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[er-uh-buh s]
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  1. Classical Mythology. the darkness under the earth, imagined either as the abode of sinners after death or of all the dead.
  2. Mount, a volcano in Antarctica, on Ross Island. 13,202 feet (4024 meters).
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Origin of Erebus

< Latin < Greek Érebos; cognate with Armenian erek evening, Sanskrit rájas darkness, Gothic riquis darkness
Dictionary.com Unabridged Based on the Random House Unabridged Dictionary, © Random House, Inc. 2018

Examples from the Web for erebus

Historical Examples

  • He was sheathed from head to foot in a tight-fitting garment, black as Erebus!

    A Nest of Spies

    Pierre Souvestre

  • For his sake are we come, and have sailed across the wide rivers of Erebus.'

  • With him ruled the goddess of Night and their son was Erebus, god of Darkness.

  • I will kill that dog yet, and shoot Erebus, too; see if I don't!


    Augusta Jane Evans Wilson

  • They had reached the gate where Erebus waited, when Russell took off his hat.


    Augusta Jane Evans Wilson

British Dictionary definitions for erebus


noun Greek myth
  1. the god of darkness, son of Chaos and brother of Night
  2. the darkness below the earth, thought to be the abode of the dead or the region they pass through on their way to Hades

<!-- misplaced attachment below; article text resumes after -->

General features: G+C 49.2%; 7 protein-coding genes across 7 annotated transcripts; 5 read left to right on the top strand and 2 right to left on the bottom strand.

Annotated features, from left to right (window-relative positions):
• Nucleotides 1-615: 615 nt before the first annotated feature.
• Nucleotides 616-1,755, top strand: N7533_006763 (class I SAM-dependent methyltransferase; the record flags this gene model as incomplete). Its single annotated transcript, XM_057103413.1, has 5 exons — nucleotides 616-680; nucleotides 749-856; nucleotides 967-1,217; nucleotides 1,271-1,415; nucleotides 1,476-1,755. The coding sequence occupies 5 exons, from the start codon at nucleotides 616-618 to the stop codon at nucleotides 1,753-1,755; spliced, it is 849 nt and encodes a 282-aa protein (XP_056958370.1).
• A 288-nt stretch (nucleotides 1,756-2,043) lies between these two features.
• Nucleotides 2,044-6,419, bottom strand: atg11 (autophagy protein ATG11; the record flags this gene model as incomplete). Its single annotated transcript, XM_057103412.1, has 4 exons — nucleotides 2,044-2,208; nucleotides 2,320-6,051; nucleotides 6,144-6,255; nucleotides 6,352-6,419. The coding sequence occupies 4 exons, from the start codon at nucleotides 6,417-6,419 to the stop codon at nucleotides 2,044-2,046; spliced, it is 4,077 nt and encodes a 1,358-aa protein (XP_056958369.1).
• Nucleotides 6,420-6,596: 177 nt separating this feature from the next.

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  1. Mount Erebus a volcano in Antarctica, on Ross Island: discovered by Sir James Ross in 1841 and named after his ship. Height: 3794 m (12 448 ft)
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Collins English Dictionary - Complete & Unabridged 2012 Digital Edition © William Collins Sons & Co. Ltd. 1979, 1986 © HarperCollins Publishers 1998, 2000, 2003, 2005, 2006, 2007, 2009, 2012

Word Origin and History for erebus


"place of darkness between earth and Hades," from Latin Erebus, from Greek Erebos, of unknown origin, perhaps from Semitic (cf. Hebrew erebh "sunset, evening"), or from PIE *regw-es- "darkness." Used figuratively of darkness from 1590s.

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Online Etymology Dictionary, © 2010 Douglas Harper